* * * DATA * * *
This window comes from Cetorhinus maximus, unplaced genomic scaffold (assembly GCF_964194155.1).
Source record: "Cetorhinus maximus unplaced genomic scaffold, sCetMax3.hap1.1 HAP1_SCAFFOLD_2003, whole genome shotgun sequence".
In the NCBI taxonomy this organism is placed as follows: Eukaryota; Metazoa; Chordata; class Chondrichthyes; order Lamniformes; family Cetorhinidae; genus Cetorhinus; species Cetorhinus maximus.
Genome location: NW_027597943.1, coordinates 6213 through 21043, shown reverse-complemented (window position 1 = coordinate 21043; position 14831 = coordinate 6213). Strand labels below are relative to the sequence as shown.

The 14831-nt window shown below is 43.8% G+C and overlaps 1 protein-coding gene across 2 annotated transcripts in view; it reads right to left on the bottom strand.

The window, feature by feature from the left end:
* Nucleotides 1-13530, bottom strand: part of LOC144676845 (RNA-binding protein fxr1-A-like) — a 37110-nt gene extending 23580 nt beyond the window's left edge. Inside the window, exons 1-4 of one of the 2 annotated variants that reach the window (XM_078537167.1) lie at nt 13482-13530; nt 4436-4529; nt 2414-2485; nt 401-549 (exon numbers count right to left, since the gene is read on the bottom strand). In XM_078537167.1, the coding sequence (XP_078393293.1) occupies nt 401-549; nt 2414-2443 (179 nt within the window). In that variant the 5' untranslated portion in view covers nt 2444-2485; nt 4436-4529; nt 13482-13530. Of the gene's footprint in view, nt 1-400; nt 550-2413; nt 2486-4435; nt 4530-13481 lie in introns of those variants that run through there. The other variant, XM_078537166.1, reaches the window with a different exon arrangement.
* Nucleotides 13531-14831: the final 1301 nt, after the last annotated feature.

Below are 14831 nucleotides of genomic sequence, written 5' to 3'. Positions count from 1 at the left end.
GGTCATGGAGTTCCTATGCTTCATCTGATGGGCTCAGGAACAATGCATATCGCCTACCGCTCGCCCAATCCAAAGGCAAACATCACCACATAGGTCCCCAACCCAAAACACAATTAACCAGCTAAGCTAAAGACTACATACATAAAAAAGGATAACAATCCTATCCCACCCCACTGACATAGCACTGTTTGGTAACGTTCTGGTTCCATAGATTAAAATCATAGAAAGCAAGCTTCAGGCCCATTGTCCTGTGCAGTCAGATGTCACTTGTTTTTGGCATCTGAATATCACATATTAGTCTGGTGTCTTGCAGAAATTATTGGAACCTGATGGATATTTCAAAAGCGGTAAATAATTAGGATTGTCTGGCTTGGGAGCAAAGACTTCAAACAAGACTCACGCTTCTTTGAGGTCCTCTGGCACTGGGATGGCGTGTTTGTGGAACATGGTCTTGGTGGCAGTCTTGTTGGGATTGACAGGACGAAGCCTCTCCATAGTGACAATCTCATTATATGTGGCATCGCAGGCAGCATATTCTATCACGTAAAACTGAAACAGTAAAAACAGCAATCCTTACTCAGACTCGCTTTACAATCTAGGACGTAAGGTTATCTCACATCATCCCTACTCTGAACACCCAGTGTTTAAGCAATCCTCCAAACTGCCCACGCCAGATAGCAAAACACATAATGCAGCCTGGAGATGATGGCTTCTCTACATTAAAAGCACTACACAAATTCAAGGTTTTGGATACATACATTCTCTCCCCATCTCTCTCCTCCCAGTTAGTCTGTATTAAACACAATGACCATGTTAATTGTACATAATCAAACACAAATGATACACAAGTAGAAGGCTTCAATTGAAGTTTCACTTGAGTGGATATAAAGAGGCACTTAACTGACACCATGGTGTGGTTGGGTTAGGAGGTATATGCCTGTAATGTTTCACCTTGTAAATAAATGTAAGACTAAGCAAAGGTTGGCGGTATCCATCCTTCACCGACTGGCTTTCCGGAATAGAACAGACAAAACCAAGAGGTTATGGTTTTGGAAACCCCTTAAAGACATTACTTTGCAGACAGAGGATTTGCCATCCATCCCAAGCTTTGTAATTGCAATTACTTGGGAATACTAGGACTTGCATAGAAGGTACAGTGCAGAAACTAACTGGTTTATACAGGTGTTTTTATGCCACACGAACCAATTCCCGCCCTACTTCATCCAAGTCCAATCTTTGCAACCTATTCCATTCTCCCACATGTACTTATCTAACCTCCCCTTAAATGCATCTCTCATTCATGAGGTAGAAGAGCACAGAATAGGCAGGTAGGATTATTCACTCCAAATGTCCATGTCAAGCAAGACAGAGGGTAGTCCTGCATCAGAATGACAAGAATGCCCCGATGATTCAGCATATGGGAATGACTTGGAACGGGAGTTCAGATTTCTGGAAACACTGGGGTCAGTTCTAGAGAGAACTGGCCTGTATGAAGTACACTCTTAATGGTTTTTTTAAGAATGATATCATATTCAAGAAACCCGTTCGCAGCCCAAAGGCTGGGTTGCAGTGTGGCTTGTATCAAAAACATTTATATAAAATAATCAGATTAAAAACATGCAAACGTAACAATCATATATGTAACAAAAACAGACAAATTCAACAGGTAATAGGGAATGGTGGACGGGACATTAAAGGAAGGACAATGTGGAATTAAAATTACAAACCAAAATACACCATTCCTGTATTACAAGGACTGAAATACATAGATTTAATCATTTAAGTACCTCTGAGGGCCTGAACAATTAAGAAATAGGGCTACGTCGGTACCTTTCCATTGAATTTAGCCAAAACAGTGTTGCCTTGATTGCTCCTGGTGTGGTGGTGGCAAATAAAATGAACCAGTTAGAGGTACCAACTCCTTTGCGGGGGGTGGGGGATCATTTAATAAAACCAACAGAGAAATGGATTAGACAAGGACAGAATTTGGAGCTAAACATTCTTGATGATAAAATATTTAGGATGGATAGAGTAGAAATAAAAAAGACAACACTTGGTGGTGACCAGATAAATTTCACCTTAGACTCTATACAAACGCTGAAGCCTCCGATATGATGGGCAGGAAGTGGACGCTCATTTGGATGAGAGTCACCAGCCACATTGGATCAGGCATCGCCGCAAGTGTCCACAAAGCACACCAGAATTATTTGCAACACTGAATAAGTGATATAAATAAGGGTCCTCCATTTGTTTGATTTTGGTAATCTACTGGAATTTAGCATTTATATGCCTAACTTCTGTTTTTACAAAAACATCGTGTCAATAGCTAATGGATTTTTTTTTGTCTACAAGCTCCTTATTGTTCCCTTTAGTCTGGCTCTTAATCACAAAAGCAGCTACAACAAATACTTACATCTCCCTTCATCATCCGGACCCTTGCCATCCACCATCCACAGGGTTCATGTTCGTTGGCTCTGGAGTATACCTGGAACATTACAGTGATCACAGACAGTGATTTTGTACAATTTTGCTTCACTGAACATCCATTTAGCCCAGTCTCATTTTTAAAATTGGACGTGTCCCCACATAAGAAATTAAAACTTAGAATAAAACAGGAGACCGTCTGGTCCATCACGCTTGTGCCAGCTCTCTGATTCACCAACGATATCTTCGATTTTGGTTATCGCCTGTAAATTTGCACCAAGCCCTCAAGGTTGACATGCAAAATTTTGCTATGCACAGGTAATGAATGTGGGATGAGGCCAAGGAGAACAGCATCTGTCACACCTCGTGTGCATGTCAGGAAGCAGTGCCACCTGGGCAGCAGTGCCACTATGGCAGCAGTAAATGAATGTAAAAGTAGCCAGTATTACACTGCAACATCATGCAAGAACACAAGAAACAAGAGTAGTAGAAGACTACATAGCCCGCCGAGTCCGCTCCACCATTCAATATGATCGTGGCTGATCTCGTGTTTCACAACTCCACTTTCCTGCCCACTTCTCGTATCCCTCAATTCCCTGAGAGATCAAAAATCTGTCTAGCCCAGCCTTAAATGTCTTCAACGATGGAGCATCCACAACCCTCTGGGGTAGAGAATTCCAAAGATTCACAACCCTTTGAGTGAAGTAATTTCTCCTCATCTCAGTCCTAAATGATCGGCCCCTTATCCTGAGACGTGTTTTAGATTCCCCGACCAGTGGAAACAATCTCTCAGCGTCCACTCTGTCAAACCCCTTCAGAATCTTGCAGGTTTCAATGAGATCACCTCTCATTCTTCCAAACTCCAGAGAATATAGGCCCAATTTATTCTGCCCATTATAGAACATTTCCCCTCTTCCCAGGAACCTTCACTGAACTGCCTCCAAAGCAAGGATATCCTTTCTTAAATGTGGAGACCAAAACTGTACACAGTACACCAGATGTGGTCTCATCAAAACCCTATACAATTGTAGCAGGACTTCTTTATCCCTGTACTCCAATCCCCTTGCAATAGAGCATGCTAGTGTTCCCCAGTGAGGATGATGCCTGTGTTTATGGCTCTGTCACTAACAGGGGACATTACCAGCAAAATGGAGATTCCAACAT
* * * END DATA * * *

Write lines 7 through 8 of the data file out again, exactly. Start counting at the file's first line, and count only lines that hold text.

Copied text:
* Nucleotides 1-13530, bottom strand: part of LOC144676845 (RNA-binding protein fxr1-A-like) — a 37110-nt gene extending 23580 nt beyond the window's left edge. Inside the window, exons 1-4 of one of the 2 annotated variants that reach the window (XM_078537167.1) lie at nt 13482-13530; nt 4436-4529; nt 2414-2485; nt 401-549 (exon numbers count right to left, since the gene is read on the bottom strand). In XM_078537167.1, the coding sequence (XP_078393293.1) occupies nt 401-549; nt 2414-2443 (179 nt within the window). In that variant the 5' untranslated portion in view covers nt 2444-2485; nt 4436-4529; nt 13482-13530. Of the gene's footprint in view, nt 1-400; nt 550-2413; nt 2486-4435; nt 4530-13481 lie in introns of those variants that run through there. The other variant, XM_078537166.1, reaches the window with a different exon arrangement.
* Nucleotides 13531-14831: the final 1301 nt, after the last annotated feature.